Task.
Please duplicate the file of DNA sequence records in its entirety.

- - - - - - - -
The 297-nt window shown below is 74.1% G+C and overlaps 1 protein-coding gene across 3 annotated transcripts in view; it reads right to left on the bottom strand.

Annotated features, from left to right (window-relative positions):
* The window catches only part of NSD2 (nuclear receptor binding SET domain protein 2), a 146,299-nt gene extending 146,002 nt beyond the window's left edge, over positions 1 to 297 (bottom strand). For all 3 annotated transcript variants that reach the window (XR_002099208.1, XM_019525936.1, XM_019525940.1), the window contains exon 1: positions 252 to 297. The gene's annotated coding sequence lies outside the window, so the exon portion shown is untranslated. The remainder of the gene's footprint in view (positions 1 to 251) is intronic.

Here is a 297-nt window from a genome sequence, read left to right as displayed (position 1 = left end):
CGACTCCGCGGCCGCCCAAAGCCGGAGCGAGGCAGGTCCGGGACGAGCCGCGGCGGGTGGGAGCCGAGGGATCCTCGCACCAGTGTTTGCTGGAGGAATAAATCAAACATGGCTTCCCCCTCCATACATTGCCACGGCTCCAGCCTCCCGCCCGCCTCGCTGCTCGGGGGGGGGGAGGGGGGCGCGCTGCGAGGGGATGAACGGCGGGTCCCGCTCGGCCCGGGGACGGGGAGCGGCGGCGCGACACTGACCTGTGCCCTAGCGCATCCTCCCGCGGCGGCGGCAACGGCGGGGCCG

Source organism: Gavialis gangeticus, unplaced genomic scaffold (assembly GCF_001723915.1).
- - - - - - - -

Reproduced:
The 297-nt window shown below is 74.1% G+C and overlaps 1 protein-coding gene across 3 annotated transcripts in view; it reads right to left on the bottom strand.

Annotated features, from left to right (window-relative positions):
* The window catches only part of NSD2 (nuclear receptor binding SET domain protein 2), a 146,299-nt gene extending 146,002 nt beyond the window's left edge, over positions 1 to 297 (bottom strand). For all 3 annotated transcript variants that reach the window (XR_002099208.1, XM_019525936.1, XM_019525940.1), the window contains exon 1: positions 252 to 297. The gene's annotated coding sequence lies outside the window, so the exon portion shown is untranslated. The remainder of the gene's footprint in view (positions 1 to 251) is intronic.

Here is a 297-nt window from a genome sequence, read left to right as displayed (position 1 = left end):
CGACTCCGCGGCCGCCCAAAGCCGGAGCGAGGCAGGTCCGGGACGAGCCGCGGCGGGTGGGAGCCGAGGGATCCTCGCACCAGTGTTTGCTGGAGGAATAAATCAAACATGGCTTCCCCCTCCATACATTGCCACGGCTCCAGCCTCCCGCCCGCCTCGCTGCTCGGGGGGGGGGAGGGGGGCGCGCTGCGAGGGGATGAACGGCGGGTCCCGCTCGGCCCGGGGACGGGGAGCGGCGGCGCGACACTGACCTGTGCCCTAGCGCATCCTCCCGCGGCGGCGGCAACGGCGGGGCCG

Source organism: Gavialis gangeticus, unplaced genomic scaffold (assembly GCF_001723915.1).